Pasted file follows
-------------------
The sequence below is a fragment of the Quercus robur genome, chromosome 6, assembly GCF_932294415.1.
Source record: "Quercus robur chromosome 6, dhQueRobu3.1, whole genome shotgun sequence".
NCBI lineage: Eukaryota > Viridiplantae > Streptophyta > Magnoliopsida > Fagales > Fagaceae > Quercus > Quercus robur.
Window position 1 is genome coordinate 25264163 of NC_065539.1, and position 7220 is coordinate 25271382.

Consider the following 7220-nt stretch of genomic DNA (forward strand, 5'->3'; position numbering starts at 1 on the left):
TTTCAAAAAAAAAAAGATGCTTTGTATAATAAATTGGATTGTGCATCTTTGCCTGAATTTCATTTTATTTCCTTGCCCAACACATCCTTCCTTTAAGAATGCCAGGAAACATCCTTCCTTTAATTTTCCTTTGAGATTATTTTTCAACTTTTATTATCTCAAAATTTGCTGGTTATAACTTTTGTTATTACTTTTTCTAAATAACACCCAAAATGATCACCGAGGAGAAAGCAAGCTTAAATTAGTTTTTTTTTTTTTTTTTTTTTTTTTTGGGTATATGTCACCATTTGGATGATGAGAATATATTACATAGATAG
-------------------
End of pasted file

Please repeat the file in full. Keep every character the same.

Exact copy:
The sequence below is a fragment of the Quercus robur genome, chromosome 6, assembly GCF_932294415.1.
Source record: "Quercus robur chromosome 6, dhQueRobu3.1, whole genome shotgun sequence".
NCBI lineage: Eukaryota > Viridiplantae > Streptophyta > Magnoliopsida > Fagales > Fagaceae > Quercus > Quercus robur.
Window position 1 is genome coordinate 25264163 of NC_065539.1, and position 7220 is coordinate 25271382.

Consider the following 7220-nt stretch of genomic DNA (forward strand, 5'->3'; position numbering starts at 1 on the left):
TTTCAAAAAAAAAAAGATGCTTTGTATAATAAATTGGATTGTGCATCTTTGCCTGAATTTCATTTTATTTCCTTGCCCAACACATCCTTCCTTTAAGAATGCCAGGAAACATCCTTCCTTTAATTTTCCTTTGAGATTATTTTTCAACTTTTATTATCTCAAAATTTGCTGGTTATAACTTTTGTTATTACTTTTTCTAAATAACACCCAAAATGATCACCGAGGAGAAAGCAAGCTTAAATTAGTTTTTTTTTTTTTTTTTTTTTTTTTTGGGTATATGTCACCATTTGGATGATGAGAATATATTACATAGATAG